Linguistics, Literary Analysis, and Literary Translation
In this interdisciplinary study Henry Schogt explores the relations between linguistics, literary analysis, and literary translation. He offers an analysis of both theory and practice of literary translation and literary analysis in the light of contemporary linguistic theories. Various aspects of language are examined: sound, grammar, morphology and syntax, semantics, style, social and geographical variants from the system-oriented point of view of linguistics and from that of the individual literary text.
Discussions of general problems cover the conflict between system usage and norm, the theory of cost and yield, and the nature of the linguistic sign. Questions more specifically relevant for literary analysis and literary translation are also addressed. How does one deal with sound symbolism? How does the translator cope with the problem raised by the Sapir-Whorf hypothesis, according to which each language represents a different world view? Does the reader/receiver-oriented text analysis destroy the identity of the text and thereby give the translator complete freedom?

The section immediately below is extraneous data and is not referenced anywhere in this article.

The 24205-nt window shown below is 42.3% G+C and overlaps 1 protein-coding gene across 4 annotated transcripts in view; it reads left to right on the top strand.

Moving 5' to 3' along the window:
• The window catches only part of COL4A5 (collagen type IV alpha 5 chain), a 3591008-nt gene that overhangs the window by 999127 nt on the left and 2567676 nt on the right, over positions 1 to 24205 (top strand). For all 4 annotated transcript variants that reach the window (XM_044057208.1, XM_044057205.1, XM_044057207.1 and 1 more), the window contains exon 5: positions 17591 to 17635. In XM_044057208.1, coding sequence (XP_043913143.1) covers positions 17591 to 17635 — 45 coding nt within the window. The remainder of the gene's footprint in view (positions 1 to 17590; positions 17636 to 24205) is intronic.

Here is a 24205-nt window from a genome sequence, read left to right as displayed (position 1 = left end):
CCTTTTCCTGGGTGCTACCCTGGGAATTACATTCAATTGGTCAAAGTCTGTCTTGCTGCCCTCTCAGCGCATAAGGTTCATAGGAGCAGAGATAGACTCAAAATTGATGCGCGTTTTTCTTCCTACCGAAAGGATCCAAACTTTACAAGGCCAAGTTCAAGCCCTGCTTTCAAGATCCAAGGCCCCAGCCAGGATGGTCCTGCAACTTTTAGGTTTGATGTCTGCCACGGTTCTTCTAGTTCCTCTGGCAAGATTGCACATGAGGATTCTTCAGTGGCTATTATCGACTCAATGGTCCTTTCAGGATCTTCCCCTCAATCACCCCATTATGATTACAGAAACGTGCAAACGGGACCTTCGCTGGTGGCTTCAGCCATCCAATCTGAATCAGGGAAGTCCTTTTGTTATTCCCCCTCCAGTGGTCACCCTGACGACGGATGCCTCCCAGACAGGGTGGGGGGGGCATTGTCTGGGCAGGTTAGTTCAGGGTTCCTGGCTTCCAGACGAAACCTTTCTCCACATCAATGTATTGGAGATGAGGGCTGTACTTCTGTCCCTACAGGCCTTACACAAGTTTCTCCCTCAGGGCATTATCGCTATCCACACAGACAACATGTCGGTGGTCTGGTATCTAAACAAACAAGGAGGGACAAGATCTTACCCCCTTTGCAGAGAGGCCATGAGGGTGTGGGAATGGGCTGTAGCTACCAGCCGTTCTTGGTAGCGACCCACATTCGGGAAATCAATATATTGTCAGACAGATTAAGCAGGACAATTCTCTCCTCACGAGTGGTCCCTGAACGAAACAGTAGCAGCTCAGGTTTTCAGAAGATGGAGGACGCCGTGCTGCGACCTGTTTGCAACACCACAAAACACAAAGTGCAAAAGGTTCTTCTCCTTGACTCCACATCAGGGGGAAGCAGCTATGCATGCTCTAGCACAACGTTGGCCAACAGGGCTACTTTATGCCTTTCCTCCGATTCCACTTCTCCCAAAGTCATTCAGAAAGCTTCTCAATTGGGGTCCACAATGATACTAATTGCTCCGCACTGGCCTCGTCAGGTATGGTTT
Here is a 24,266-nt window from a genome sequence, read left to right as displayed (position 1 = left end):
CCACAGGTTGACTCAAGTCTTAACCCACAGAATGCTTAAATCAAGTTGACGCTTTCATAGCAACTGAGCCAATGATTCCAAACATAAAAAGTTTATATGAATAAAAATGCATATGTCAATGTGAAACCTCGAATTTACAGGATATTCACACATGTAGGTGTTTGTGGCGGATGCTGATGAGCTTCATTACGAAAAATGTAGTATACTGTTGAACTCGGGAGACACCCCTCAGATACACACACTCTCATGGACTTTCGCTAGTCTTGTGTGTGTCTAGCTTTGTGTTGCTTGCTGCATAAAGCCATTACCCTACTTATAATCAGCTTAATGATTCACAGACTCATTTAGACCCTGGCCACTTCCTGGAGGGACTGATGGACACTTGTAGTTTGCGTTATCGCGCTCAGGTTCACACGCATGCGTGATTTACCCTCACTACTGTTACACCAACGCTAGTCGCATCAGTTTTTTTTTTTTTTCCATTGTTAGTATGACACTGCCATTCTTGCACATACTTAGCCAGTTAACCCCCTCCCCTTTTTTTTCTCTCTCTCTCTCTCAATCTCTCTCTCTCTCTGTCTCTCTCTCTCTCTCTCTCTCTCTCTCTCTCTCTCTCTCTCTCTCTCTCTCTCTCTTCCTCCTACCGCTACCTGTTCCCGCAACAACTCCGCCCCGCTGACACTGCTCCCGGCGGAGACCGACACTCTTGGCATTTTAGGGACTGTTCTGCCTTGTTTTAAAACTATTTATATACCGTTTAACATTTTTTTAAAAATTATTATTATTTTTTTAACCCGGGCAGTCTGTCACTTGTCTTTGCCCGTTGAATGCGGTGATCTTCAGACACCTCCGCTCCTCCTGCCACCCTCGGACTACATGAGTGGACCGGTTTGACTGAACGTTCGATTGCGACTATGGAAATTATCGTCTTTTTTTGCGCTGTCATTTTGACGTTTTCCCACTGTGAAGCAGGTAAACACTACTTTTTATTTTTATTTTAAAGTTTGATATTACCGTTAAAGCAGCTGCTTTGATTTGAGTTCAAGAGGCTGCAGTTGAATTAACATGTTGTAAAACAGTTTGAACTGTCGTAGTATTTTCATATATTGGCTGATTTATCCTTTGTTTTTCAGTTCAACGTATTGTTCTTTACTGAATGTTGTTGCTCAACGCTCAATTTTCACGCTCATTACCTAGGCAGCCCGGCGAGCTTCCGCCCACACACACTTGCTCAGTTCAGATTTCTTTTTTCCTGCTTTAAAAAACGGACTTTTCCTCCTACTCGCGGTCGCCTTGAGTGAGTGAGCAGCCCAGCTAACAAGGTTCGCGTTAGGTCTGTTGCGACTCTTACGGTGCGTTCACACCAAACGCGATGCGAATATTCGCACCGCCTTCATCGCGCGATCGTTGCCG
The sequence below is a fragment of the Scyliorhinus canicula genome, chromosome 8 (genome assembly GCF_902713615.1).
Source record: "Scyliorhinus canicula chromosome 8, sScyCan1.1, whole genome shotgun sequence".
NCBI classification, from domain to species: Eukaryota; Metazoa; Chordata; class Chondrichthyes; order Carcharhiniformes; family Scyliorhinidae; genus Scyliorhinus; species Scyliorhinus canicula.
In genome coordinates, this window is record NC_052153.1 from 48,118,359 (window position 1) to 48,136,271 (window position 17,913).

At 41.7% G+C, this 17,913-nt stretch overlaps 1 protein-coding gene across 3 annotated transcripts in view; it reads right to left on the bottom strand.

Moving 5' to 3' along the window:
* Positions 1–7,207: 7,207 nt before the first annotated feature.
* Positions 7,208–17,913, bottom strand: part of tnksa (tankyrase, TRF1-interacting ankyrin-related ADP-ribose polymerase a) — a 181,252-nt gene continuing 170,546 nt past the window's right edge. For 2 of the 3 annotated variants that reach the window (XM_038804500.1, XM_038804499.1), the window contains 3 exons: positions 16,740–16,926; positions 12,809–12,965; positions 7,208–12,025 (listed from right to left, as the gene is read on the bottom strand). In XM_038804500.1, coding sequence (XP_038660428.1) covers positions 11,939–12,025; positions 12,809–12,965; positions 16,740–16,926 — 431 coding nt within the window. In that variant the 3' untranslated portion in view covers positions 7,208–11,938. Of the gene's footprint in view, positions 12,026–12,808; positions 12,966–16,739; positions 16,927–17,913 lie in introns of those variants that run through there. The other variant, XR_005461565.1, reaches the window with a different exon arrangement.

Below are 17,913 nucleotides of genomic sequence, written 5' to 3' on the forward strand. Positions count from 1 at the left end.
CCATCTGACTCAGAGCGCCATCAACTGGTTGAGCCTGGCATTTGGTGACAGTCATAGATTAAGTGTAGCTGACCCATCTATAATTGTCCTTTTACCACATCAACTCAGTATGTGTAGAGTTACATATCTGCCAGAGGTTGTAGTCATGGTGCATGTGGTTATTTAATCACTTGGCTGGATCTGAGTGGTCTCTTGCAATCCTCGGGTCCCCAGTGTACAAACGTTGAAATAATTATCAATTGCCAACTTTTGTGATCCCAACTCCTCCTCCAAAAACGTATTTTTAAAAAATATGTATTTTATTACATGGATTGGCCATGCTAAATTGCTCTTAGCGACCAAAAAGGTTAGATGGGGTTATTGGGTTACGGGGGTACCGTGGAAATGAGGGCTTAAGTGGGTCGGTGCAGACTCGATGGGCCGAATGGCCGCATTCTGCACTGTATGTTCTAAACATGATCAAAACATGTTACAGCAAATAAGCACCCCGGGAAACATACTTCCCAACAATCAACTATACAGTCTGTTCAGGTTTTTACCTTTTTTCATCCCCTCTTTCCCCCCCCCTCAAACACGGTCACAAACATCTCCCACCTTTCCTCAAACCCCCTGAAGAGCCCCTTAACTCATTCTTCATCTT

Schogt reviews some happy and some not so happy encounters of linguistics and literary analysis, and concludes with an assessment of the prospects for a fruitful collaboration of linguistics, literary analysts, and translators.
- Series: Heritage
- World Rights
- Page Count: 192 pages
- Dimensions: 6.1in x 0.0in x 9.2in
Author InformationHenry G. Schogt est professeur de français à l'Université de Toronto, et dirige les études supérieures de français à cette université. Henry G. Schogt is professor of French at Unviersity College, University of Toronto, and in charge of the direction of graduate studies in French at the university.
Subjects and Courses